In very broad terms, the CR of a creature is based on three factors:
Numbers. Attack bonuses and AC, save DCs and saving throws, etc. etc.
Requirements. Magic weapons for overcoming DR/magic. Flight, or ways of dealing with others having it. Teleporting, or again ways of dealing with it. Protection from various status effects (e.g. those things that protection from evil, freedom of movement, death ward, mind blank, and so on block).
“Puzzles.” Anything that requires a very-specific trick: a particular type of energy damage to overcome regeneration, ghost touch or similar for incorporeal creatures, and so on.
In all cases, it is very important to remember that CR is notoriously unreliable. Even if you run everything by-the-book and have an exceptionally generic party, CR cannot be relied on; any given CR has a wide power range that overlaps considerably with the CRs around it. That is, you can always find relatively-powerful CR x creatures, and relatively weak CR x+1 creatures, such that the lower-CR creatures are actually more dangerous. So just keep that in mind: any statement about CR has to be taken with a huge grain of salt, because the system itself is so unreliable.
Creatures whose CR is based primarily on Numbers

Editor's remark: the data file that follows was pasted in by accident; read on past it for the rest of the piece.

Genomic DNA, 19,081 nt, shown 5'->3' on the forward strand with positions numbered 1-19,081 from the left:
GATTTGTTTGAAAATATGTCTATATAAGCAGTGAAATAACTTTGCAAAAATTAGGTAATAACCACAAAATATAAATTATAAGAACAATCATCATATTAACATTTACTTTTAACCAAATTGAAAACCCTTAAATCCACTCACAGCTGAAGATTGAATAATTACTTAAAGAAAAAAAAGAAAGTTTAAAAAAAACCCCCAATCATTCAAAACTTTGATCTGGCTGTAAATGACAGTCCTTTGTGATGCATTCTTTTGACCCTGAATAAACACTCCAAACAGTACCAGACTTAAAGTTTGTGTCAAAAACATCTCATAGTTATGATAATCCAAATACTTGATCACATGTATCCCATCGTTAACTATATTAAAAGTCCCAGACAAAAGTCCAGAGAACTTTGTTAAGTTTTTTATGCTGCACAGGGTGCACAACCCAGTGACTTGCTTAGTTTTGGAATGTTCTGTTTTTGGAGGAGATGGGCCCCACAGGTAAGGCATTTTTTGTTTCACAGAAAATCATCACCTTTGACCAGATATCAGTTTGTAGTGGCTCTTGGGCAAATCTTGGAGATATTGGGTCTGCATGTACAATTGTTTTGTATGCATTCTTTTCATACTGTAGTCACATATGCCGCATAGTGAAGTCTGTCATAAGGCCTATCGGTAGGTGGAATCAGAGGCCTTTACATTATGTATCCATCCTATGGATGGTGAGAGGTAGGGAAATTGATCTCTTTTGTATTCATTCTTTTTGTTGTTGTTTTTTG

These are creatures who don’t have much in the way of particular tricks, even fairly standard ones like flight or DR/magic. If they have them, they have things that have been common for many, many levels, to the point where you would never have made it this far if you couldn’t handle them.
Instead, they’re just tough. This doesn’t have to be physically tough; they could be particularly mobile and have nasty spells rather than a ton of HP and a giant weapon, but even in the “magical” case it’s not really all that “tricky.” After all, on some level the difference between an archer and a blaster is somewhat academic.
This is pure math. Magic items are often very important to the math, but until mid-to-high levels, the differences aren’t make-or-break. mxyzplk’s answer covers this well. In my own games, 7 and 12 look a bit high, but I tend to play with people who expect a certain level of optimization, so we expect numbers to grow faster.